UK votes to leave the European Union, sending pound to 31 years low

united kingdom exit from europe relative image

LONDON: The UK has voted by 52% to 48% to leave the European Union after 43 years in an historic referendum, according to latest BBC results.

Referendum turnout was higher than at last year’s general election.

Sterling fell to a 31 year-long lows against the US dollar as a Brexit grew likelier, having rallied initially as the last polls suggested a narrow lead for remain and kick-starting what is expected to be a highly volatile day on the financial markets.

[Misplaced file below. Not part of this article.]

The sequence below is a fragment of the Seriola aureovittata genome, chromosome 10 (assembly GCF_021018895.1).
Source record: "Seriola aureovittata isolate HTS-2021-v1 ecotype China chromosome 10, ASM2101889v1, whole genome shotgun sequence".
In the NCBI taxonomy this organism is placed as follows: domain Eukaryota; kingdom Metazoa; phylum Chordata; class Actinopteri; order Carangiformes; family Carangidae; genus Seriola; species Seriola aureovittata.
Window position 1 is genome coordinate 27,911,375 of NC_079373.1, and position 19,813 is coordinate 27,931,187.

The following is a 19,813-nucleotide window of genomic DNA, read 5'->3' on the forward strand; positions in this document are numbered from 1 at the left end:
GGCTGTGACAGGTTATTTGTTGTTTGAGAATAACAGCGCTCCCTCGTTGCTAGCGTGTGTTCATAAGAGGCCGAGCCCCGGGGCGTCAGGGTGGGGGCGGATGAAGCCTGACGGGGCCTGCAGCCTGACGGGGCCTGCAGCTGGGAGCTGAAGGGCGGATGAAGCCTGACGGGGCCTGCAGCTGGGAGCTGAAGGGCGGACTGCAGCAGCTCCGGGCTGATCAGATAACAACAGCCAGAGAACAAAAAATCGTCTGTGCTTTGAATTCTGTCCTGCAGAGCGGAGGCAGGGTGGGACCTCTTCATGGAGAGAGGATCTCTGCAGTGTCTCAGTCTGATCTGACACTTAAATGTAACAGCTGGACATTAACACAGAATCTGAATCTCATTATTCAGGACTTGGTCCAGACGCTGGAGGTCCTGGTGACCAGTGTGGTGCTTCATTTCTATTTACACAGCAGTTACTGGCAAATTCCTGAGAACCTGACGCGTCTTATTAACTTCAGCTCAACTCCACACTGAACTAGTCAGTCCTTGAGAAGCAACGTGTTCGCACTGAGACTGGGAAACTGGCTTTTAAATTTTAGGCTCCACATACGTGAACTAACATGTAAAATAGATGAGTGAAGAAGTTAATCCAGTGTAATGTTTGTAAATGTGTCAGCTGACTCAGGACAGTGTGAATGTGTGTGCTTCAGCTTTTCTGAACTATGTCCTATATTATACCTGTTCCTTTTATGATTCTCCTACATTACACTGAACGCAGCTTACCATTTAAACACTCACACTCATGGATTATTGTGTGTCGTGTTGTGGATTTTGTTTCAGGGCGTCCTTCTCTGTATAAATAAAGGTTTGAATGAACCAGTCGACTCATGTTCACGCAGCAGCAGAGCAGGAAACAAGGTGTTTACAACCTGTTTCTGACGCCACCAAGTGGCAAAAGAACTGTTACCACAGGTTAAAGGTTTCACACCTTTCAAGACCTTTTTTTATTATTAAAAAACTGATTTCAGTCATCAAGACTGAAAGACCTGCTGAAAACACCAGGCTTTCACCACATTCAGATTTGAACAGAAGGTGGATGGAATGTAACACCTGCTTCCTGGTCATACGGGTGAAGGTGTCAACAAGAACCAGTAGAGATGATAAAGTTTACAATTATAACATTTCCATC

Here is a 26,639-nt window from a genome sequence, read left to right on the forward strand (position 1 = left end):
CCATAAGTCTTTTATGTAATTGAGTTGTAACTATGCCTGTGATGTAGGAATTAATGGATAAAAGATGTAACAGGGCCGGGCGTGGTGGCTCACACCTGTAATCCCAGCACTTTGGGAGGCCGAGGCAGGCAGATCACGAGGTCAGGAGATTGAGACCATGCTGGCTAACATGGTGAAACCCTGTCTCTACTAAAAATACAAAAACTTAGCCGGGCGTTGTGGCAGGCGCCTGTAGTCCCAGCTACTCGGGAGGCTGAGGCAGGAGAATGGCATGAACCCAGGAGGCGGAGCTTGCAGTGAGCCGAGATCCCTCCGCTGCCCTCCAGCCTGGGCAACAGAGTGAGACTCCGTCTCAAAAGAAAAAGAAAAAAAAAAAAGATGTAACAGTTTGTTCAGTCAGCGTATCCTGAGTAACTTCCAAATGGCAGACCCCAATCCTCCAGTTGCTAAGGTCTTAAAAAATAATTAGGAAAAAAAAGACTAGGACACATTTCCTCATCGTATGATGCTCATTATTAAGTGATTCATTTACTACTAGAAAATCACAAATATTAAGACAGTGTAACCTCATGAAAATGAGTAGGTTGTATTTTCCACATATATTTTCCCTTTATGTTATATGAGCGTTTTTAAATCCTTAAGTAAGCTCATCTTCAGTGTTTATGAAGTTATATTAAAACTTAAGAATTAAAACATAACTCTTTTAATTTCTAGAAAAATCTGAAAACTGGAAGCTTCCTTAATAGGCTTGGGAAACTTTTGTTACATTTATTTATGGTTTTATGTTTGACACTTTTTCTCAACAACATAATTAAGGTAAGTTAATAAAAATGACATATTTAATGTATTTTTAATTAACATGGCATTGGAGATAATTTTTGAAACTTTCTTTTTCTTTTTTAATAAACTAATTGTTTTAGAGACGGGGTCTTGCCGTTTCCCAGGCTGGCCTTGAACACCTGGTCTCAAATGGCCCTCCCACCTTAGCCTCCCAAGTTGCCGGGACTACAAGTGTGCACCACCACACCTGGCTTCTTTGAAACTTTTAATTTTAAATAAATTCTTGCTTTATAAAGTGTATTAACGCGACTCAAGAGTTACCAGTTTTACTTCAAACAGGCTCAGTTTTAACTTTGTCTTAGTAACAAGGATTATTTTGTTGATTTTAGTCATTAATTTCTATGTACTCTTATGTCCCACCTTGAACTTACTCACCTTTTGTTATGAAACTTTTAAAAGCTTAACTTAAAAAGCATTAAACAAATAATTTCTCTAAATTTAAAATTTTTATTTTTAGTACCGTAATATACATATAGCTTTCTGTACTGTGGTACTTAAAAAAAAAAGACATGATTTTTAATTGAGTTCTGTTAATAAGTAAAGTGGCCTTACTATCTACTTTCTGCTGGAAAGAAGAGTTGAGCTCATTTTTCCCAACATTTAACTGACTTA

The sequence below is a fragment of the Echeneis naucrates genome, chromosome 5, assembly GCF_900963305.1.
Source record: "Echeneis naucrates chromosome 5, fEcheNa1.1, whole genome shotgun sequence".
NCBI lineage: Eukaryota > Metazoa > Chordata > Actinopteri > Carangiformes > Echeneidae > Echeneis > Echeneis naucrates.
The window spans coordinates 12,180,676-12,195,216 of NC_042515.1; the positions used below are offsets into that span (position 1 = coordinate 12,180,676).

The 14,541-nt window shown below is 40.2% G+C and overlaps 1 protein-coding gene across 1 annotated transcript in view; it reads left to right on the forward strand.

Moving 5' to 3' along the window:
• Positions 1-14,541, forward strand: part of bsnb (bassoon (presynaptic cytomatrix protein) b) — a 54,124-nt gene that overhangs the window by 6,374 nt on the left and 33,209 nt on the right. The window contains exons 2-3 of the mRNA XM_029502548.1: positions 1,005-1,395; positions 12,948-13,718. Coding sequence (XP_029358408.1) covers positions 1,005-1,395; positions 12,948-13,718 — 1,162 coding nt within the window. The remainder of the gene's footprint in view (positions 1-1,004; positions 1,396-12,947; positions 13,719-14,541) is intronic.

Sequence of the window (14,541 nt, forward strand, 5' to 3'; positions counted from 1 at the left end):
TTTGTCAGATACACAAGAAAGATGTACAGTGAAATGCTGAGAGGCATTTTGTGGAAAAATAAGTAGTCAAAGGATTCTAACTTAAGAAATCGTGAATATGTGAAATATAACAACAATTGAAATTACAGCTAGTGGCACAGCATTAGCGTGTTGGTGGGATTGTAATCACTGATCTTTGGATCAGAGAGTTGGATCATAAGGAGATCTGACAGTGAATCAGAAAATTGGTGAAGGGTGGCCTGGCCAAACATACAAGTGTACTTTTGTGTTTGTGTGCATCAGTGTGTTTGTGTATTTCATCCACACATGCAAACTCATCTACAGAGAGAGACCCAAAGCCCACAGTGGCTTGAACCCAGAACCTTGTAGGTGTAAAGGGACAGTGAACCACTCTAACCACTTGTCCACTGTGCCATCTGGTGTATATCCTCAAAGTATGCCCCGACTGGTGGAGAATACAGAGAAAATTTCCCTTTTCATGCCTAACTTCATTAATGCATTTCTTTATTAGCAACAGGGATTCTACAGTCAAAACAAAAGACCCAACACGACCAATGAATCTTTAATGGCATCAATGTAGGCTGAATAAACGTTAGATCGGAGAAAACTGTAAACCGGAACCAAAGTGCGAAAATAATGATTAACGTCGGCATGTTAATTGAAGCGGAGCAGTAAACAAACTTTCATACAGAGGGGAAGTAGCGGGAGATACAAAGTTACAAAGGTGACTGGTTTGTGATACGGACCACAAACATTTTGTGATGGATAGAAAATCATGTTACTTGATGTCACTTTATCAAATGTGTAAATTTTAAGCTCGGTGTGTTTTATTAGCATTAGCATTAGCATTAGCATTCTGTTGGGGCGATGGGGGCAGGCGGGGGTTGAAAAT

Nigel Farage, leader of Ukip, who has long campaigned for Britain to leave the EU and whose political career was hanging in the balance, said that “dawn is breaking on an independent United Kingdom” as the likely result grew clearer. Farage also said Prime Minister David Cameron, who campaigned for Remain, should “resign immediately”.

Labour former Europe Minister Keith Vaz told the BBC the British people had voted with their “emotions” and rejected the advice of experts who had warned about economic impacting of leaving the EU.

He added: “It will be catastrophic for our country, for the rest of Europe and for the rest of the world.”

There is expected to be a volatile day on the markets in the aftermath of the decision as finance professionals and traders assess the implications.